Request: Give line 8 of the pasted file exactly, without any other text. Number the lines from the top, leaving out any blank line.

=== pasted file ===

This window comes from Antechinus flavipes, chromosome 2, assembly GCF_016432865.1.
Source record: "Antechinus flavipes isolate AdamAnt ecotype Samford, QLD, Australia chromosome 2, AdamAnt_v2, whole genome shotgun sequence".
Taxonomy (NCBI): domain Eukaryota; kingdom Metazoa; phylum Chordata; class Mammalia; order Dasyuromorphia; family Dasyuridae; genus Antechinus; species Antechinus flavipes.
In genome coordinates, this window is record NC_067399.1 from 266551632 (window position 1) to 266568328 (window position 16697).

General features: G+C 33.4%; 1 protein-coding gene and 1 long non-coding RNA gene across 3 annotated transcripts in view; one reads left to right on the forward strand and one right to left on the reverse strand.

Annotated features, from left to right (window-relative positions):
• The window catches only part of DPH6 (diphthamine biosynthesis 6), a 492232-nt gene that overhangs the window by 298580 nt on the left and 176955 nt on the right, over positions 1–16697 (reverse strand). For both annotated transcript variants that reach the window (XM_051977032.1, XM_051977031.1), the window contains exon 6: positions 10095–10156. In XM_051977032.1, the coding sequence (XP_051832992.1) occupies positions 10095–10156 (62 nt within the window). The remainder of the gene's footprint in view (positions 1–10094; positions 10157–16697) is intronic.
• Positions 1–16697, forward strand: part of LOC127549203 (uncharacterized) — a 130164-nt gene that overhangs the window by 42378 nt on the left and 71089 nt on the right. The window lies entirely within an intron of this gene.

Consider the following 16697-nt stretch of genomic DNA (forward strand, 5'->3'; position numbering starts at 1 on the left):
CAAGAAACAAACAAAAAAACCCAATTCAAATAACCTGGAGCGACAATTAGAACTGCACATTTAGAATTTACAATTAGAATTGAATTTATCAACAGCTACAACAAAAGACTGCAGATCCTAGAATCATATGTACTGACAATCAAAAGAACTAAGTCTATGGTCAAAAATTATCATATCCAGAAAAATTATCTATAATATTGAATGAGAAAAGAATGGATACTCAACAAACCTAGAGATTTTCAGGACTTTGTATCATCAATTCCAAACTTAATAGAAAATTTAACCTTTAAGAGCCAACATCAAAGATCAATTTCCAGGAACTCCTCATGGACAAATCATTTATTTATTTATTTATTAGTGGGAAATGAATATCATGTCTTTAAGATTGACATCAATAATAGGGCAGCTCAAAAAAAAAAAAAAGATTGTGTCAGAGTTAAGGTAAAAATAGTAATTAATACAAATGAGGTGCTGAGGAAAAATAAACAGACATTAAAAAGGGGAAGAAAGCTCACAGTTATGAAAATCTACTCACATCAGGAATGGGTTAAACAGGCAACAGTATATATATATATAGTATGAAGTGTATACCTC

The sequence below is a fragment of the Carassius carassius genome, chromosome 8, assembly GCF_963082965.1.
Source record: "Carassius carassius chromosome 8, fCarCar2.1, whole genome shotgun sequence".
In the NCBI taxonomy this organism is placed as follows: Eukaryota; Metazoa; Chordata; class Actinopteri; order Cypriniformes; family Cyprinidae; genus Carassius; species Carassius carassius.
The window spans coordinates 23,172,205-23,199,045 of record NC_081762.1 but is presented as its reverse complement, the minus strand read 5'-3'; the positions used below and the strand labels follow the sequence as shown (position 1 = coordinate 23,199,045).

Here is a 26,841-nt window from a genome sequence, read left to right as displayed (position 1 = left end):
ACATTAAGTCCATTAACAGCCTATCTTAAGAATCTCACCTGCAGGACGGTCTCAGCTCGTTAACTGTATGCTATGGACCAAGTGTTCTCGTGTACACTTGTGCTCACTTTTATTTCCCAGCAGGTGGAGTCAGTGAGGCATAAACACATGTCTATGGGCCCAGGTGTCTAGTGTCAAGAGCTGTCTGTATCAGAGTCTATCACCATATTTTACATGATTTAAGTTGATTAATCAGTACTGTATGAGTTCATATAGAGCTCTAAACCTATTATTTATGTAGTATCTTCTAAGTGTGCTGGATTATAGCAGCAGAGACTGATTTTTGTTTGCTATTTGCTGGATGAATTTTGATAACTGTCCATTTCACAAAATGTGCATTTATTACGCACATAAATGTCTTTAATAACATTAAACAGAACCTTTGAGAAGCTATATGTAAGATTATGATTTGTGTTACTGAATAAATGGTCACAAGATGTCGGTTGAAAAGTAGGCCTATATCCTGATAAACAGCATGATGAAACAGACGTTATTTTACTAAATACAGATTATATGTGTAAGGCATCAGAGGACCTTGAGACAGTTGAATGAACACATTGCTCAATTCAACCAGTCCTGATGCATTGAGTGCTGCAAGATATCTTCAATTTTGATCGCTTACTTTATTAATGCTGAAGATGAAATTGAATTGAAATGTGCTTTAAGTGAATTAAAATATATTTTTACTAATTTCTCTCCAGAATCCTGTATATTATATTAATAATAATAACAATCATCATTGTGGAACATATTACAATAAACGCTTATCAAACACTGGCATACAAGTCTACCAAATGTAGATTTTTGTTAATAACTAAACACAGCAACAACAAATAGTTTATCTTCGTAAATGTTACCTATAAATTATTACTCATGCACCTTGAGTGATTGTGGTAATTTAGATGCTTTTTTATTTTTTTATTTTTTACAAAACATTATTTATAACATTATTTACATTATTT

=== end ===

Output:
• Positions 1–16697, forward strand: part of LOC127549203 (uncharacterized) — a 130164-nt gene that overhangs the window by 42378 nt on the left and 71089 nt on the right. The window lies entirely within an intron of this gene.